“Autotune is the new disco”

February 8th, 2011

The above quotation is a text message (the most common contact with friends of late– a techno-criticism all it’s own for another day) received from a friend of mine upon the conclusion of the much-criticized Superbowl halftime performance of the Black-Eyed Peas this past sunday.

While humorous, it did get me thinking about both the validity of such criticism as well as the relevance of criticizing the show in general.

Autotune aside, the sound levels during the performance was beyond terrible, with the vocals rising and dipping erratically all through out the set. However, when taking into account the entire set up that spanned the entirety of the football field. Flashing neon lights and costumes heavily-borrowed (or stolen) from the world of Tron set a futuristic theme of what people in 1984 envisioned the year 2011 to look like.

When considering just the musical performance, it was important to note that the Black-Eyed Peas did not perform any of their songs in their entirety. Their set consisted of a medley of their radio hits from the past 5-6 years mixed with an abbreviated collaboration with Usher and a quasi-cover of Guns N’ Roses’s “Sweet Child of Mine” accompanied by GnR guitarist Slash. In accounting for how brief each individual song was covered and how much turnover there was with stage design/extras, the contrast of how long the entire segment conveys a sense of giving into the short-attention span generation we live in thanks to how technologically engaged we are.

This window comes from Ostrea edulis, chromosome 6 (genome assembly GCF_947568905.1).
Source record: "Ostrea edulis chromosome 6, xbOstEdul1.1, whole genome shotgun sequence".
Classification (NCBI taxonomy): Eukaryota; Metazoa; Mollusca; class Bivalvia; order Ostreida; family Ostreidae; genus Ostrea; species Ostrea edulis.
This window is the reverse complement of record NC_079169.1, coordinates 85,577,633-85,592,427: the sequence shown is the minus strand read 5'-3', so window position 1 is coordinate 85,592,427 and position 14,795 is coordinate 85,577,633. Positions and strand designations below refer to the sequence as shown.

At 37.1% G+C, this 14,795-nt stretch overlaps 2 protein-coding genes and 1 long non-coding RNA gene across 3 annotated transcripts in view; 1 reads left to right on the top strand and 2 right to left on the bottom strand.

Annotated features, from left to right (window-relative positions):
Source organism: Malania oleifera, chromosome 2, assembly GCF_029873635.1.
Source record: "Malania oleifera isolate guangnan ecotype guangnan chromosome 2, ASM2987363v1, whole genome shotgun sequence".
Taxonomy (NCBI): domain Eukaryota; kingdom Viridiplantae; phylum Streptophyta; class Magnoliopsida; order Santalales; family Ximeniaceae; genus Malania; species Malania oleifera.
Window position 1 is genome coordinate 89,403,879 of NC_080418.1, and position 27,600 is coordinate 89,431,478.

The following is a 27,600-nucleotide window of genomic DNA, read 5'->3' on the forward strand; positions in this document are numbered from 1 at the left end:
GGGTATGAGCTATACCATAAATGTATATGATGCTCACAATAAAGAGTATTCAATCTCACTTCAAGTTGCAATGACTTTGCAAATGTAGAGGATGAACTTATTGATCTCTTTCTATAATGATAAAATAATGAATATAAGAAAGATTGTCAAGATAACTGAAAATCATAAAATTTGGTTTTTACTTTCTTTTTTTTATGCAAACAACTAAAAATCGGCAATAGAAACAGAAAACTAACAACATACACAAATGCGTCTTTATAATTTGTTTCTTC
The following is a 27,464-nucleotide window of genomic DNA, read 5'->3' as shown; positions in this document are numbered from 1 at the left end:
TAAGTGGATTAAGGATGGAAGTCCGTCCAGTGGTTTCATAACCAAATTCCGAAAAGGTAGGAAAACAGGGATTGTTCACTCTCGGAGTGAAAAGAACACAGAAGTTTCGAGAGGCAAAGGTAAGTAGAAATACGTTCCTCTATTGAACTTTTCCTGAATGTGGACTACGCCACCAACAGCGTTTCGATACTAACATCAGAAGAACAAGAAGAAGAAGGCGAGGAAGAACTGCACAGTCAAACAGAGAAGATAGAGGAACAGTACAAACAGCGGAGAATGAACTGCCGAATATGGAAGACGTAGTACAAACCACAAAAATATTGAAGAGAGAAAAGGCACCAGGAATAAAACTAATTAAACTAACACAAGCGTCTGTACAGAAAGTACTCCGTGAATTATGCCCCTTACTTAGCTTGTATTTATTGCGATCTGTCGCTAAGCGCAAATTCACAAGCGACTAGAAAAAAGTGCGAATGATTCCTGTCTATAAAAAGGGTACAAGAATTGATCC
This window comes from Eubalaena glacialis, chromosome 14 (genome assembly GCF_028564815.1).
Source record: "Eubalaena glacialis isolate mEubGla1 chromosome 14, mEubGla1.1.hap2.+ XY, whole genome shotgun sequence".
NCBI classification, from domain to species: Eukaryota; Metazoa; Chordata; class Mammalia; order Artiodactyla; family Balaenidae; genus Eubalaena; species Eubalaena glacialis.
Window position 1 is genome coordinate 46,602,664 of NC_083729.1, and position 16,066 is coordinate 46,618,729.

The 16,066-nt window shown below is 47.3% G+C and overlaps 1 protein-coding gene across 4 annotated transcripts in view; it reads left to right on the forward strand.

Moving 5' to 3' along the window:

The constant song changes recalled the many mid-song skips that most iPod users do while listening to music. The constant visual changes recalled the constant changing of channels that the average American does as their daily exercise. These realizations make perfect sense for the Superbowl, one of the biggest modern American staples of culture. Those constant changes and flashes seemed a compensation for the many Americans entranced in the event; while the millions (billions?) all were watching the same programming, they still were subjected to the jittery and fickle practices that they enact on smaller, individual levels on their spare time.

To close, I’ll bring my thoughts back to my friends titular slant at the performance. I don’t think autotune is the new disco. I think, for the most part, it’s much, much worse. As a musician, I hear the word autotune get thrown a lot. The way it was used in the superbowl performance (and much of pop radio), it is used to distort voices into robotic sounds, eliminating most of the emotion. And often times, with the genres that employ it in such a way, the emotionality of the vocals is a non-factor, as the songs are more geared towards clubs than they are lyric-lovers. There are some uses of autotune that aren’t so awful (such as those which don’t modify the sound of a voice but can correct specific notes in a vocal track to give a more consistent sound) as they still keep the voice human sounding. Disco, while something I can’t completely comprehend from my distance from its prominence, at least had much more musicianship and personality to it.

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